It is important that the shop is very suited to the type of products you make and compatible with other items stocked, otherwise it will prove a waste of time for both parties. The shop needs to be within reasonable proximity to your workshop so that the display may be topped up promptly as sales occur. Hours spent travelling to and fro are hours of no benefit.

Display Cases

You may be fortunate in finding a venue within reasonable travelling distance which has suitable display cases.  The most likely sources are the major hotels who like to have interesting craft exhibits to complement their decor and provide areas of interest for their guests.  These items would almost certainly be sold on a commission basis at rates similar to the retailers’ Sale or Return. terms

You will need to have faith in the staff handling the point of sale activity but in a well run establishment this should not be a serious problem.  Otherwise the control of the display is in your own hands although you may find that at certain times access to the display is restricted.  To service it effectively the venue needs to be within a reasonable travelling distance.

Your Own Shop

The overheads would normally be too great a burden to contemplate this step at the start of a craft career.  It may be possible to consider a small unit in a craft complex or something larger in conjunction with one or more others.  If this arrangement is to work it is vital that their standards are at a level equal to your own and that all are willing to fairly share of the operational work involved as well as the costs.

The Internet

The product of the craftsperson may be one that a potential customer wants to both see and touch before buying.  If this is so the internet is unlikely to be the correct medium for your point of sale. Even so, it still can be a very valuable tool despite this drawback and even if it is like a foreign land to you do give it due consideration.  A well designed website will put your name before the public locally, nationally and internationally all in one go.  Good quality photographs displayed with appropriate text can advertise your work along with information relating to where and when you can be found.   If you have the necessary skills you could do the work of constructing the website yourself but your time is probably better spent on your craft.  There are now many specialist website designers who will do the job quickly and well, but of course for a fee.  If your product is suitable and you are able to use the website for mail order, so much the better.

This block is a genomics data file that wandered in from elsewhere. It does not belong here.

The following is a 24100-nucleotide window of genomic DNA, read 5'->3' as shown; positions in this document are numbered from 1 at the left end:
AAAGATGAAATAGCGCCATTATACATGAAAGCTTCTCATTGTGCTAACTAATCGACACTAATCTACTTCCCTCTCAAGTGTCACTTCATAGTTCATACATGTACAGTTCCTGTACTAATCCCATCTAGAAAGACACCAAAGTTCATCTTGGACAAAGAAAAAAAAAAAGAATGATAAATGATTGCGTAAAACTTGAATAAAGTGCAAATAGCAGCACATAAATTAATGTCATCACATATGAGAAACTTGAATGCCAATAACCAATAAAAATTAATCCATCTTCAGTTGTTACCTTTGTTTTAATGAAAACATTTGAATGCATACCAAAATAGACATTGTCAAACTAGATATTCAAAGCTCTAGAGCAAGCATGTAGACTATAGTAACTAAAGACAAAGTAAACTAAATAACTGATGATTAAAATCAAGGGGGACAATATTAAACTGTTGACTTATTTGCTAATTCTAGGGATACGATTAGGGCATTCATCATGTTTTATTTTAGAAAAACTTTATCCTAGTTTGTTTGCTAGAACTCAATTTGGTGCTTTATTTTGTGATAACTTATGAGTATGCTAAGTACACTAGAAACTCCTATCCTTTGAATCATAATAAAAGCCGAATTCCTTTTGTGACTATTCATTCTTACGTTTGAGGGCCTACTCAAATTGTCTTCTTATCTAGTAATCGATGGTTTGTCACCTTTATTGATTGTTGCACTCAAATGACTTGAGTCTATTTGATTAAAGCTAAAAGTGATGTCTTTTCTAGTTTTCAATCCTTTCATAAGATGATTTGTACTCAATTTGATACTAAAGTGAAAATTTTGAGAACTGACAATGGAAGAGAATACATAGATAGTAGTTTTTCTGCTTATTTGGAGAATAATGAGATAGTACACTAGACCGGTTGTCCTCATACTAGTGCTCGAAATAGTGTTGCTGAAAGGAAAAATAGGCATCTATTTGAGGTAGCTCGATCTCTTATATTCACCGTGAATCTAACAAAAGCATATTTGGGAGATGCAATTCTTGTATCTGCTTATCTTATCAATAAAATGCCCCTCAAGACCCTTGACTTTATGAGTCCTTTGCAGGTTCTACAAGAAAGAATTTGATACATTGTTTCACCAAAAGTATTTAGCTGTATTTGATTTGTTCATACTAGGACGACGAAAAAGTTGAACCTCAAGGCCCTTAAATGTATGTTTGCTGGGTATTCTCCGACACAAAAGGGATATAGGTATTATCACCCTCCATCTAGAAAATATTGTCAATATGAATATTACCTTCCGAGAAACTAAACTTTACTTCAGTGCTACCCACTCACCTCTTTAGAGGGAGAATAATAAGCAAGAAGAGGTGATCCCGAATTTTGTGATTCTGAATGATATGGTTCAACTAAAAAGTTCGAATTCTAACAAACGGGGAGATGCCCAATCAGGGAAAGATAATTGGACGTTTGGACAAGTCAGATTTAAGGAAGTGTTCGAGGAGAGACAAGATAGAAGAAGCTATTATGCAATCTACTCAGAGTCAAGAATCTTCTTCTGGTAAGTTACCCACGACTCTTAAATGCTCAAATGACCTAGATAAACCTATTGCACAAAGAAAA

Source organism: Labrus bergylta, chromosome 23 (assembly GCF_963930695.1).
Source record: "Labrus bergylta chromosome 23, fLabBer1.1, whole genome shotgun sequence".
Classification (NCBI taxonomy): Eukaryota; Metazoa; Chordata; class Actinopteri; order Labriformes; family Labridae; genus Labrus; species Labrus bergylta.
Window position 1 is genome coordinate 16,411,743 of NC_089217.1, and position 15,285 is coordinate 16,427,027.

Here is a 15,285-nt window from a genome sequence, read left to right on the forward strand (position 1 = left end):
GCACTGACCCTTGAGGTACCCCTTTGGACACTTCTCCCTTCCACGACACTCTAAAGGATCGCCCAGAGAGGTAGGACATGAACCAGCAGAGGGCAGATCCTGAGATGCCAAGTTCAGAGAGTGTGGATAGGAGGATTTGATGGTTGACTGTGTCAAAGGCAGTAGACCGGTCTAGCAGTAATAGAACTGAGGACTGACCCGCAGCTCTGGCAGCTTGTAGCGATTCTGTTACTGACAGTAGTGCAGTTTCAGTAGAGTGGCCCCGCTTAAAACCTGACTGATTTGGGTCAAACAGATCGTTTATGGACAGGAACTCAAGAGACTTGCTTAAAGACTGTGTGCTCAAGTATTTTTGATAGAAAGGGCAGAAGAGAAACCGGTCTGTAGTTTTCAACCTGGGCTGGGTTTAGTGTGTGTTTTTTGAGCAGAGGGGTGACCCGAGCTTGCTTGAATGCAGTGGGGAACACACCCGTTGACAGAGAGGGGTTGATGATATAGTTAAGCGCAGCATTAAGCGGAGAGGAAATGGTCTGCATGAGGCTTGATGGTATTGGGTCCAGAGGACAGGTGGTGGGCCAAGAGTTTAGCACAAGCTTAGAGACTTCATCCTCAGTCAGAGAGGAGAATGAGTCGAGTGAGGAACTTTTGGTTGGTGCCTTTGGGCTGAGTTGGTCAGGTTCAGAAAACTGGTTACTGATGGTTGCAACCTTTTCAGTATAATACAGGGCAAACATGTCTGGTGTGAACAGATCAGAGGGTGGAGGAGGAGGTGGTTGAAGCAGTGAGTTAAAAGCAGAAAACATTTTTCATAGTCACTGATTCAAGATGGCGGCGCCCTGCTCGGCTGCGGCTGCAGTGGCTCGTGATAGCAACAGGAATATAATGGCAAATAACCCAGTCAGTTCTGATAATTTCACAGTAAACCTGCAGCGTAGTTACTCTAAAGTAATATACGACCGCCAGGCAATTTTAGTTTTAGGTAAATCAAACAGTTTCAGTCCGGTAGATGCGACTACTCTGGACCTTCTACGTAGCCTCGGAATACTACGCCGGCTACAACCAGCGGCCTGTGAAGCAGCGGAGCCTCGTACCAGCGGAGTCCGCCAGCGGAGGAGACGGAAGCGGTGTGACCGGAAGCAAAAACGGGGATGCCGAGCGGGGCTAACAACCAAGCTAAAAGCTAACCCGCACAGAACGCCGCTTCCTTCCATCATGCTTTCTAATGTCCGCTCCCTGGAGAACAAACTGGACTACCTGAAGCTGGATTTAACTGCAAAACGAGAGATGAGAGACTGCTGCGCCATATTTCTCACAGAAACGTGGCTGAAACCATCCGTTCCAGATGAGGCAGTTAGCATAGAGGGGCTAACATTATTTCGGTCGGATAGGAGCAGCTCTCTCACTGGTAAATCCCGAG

Craft Fairs

If you cannot see that any of the above are right for you then the Craft Fair is probably the way for you to go as it has been for most craft workers for many years. It is hard work and the best fairs are expensive, but if you choose well you will be among people with whom you have much in common in a generally agreeable environment  and, if you meet them half way, very soon your circle of  friends will have increased considerably.